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October 12, 2018

A deal so close, and yet so far

The FT reports this morning that the EU and the UK were close to a Brexit deal. We reserve judgement on this specific issue, but note the more important point that the parliamentary math is - as of yet - not conducive to approval, and indeed has become less so over the last few days. It is interesting that the Times has no Brexit news at all among its lead stories this morning, while the Guardian reports on a Kent motorway being turned into a car park as part of the no-deal preparations. And this despite the fact that Theresa May has invited her inner war cabinet to a meeting yesterday to update them on the state of the talks. The Telegraph notes that there is unhappiness among eurosceptic ministers about the lack of an end-date for what we call the second of three stages of Brexit. 

The already-agreed 21-month transitional period is to be followed by a further phase during which the whole of the UK remains in a customs union with the EU. The UK is to stay there until a free-trade agreement is negotiated, including an agreement for its provisional application prior to full ratification. The end date is an important issue for the eurosceptics, but what many in the UK fail to realise is that it is also an important issue for Michel Barnier. There is no appetite in the European Commission, or in France, to keep the UK locked in a provisional customs union that becomes permanent over time. The row over the end date is a red herring: the EU side will want to move to a permanent arrangement just as much as the eurosceptics do. Businesses prefer planning clarity, and so will politicians in this case.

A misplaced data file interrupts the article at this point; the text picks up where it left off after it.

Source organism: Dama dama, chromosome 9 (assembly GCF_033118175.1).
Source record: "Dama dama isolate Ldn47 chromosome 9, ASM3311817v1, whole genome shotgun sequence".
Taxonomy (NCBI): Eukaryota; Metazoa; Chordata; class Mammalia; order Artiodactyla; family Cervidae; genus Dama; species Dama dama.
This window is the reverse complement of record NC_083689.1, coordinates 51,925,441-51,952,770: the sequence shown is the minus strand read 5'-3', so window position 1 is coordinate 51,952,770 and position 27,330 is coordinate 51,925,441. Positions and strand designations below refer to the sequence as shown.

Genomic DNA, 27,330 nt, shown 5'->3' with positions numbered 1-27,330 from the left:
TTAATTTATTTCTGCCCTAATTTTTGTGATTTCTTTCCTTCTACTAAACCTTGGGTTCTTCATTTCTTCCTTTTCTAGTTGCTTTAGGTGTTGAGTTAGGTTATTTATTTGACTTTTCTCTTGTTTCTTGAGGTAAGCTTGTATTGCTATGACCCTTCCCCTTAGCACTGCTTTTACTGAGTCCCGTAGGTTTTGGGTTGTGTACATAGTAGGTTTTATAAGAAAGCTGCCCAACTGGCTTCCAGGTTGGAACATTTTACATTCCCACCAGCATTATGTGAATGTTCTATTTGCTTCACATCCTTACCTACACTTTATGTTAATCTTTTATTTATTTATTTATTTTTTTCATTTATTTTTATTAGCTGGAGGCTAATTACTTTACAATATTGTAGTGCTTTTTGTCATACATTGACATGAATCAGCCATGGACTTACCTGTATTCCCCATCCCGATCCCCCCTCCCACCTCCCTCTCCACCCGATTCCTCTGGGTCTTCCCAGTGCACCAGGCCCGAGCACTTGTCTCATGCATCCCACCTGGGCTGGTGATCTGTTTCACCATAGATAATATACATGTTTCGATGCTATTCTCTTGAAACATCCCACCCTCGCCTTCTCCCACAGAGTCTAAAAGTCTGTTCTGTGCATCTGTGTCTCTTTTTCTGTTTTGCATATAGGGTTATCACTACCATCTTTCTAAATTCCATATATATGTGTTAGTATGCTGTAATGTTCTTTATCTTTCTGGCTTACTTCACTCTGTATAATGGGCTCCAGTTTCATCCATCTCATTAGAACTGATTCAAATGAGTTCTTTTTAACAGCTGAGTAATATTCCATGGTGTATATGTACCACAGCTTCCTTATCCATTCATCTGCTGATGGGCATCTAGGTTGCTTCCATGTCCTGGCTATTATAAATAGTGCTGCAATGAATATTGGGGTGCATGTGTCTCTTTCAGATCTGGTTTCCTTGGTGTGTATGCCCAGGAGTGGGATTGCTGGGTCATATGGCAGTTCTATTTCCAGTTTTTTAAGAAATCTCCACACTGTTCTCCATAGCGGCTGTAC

The FT noted that two eurosceptic ministers, Andrea Leadsom and Esther McVey, were last night on the verge of quitting. The paper says that May agrees to the European Commission’s principal ideas for the Northern Irish backstop. This would involve minimal checks on goods travelling across the Irish Sea once the FTA takes effect, while Barnier is happy to include the whole of the UK in the customs union until it does. This means there will be no controls in Ireland during that period, followed by minimal controls in the Irish channel afterwards.

The current wording of the drafts that are circulating means that there would be no firm end date to the second period, but what the FT quotes amounts to a clear pathway towards an FTA. We believe that the nature of this transition is the key political issue in the UK, and it is possible that May could seek ways to firm up the path towards an FTA even if it does not include a specific date. 

Polly Toynbee, the political commentator of the Guardian, writes that it is not always easy to separate signal and noise when it comes to Northern Irish politics. But her sources are suggesting that this time the DUP is not bluffing. They already started boycotting the government this week, by supporting an opposition amendment on the agriculture bill. She writes that the absence of a border between Northern Ireland and the UK constitutes the fundamental rationale for the DUP's existence.

"That’s who its MPs are, what they eat and fire-breathe, their only purpose on Earth. Do they care what happens on the Irish border? Not as much as the holy UK bond across the Irish Sea."